By Louis R. Iverson, Matthew P. Peters, Stephen Matthews, and Anantha Prasad
Newtown Square, PA (December 13, 2013) – The climate has always been changing, but the rapid rate of climate change, as projected by the IPCC (2007) will likely place unique stresses on plant communities. In addition, anthropogenic barriers (e.g., fragmented land use) present a significant modern constraint that will limit the ability of species migration in responses to a changing climate.
As such, managers are faced with four options that lay along a continuum when managing species in the face of climate change:
- They can do nothing, and therefore allow existing landscapes to change without active intervention, accepting unknown or risky outcomes;
- They can rely on passive resource management strategies to allow accommodation, such as linking existing preserves with corridors;
- They can actively manage landscapes to preserve them as they are, thus create refuges. Such habitat management would include actions like preventing invasions, installing irrigation, and regulating biotic interactions; or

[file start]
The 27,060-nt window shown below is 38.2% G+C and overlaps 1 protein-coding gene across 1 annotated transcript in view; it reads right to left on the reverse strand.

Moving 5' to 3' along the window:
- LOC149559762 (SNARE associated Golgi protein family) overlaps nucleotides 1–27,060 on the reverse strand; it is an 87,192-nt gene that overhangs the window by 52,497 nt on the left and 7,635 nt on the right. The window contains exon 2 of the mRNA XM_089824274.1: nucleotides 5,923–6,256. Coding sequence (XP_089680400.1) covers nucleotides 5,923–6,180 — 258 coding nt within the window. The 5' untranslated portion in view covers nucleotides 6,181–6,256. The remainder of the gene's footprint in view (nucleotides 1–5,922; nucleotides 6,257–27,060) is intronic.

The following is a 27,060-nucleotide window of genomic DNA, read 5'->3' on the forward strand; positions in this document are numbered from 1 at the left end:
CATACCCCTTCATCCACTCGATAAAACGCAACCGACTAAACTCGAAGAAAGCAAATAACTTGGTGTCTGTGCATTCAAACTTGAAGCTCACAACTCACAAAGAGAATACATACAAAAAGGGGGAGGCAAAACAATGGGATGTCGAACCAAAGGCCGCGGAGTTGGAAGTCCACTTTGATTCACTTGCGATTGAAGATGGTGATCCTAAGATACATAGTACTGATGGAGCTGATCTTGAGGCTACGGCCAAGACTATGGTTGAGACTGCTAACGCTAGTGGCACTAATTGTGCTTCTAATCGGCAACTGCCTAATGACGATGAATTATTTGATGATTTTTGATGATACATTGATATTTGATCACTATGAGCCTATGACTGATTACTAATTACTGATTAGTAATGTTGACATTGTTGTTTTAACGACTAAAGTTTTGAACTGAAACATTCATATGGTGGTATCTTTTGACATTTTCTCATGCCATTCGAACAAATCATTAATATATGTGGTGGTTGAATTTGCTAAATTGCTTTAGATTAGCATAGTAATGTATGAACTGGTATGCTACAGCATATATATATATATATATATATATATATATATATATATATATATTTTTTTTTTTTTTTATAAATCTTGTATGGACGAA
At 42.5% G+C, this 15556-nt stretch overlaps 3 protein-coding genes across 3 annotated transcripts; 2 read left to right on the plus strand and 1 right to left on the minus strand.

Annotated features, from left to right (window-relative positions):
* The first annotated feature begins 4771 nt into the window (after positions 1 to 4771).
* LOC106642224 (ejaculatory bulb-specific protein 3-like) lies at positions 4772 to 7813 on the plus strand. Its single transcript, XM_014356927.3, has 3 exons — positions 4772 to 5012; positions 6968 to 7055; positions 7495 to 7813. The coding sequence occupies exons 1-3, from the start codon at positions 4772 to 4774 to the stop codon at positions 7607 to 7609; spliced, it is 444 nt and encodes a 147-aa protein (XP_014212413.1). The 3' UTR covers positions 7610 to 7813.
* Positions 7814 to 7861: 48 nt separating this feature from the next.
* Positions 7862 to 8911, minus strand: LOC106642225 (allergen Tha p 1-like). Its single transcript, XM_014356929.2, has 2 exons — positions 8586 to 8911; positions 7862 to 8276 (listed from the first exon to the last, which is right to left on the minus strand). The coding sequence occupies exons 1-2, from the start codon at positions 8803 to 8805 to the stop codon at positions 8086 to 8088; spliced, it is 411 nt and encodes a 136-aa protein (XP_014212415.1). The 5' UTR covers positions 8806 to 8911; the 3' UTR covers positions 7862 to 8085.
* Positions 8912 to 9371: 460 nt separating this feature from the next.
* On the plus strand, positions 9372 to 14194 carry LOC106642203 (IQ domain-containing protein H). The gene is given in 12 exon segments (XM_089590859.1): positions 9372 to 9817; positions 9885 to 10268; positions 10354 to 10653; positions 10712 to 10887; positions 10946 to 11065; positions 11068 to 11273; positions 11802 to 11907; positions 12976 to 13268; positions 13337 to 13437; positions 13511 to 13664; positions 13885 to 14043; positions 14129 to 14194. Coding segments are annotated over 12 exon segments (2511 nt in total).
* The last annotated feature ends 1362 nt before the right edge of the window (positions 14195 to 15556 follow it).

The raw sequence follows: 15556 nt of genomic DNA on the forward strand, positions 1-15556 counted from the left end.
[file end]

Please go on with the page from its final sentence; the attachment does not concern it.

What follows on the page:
- They can actively manage landscapes to convert them into something deemed more compatible with projected climatic conditions.
This last example of management would include assisted migration. The specific risks and benefits of each of these actions will depend upon the magnitude of climate pressure, the context of the ecosystem and its landscape, and the goals of human decisions.
This paper describes some options on how to decide among the above choices, introduces assisted migration, and describes the possible ramifications associated with it. We then present one research approach to assist in locating and evaluating potential applications of assisted migration.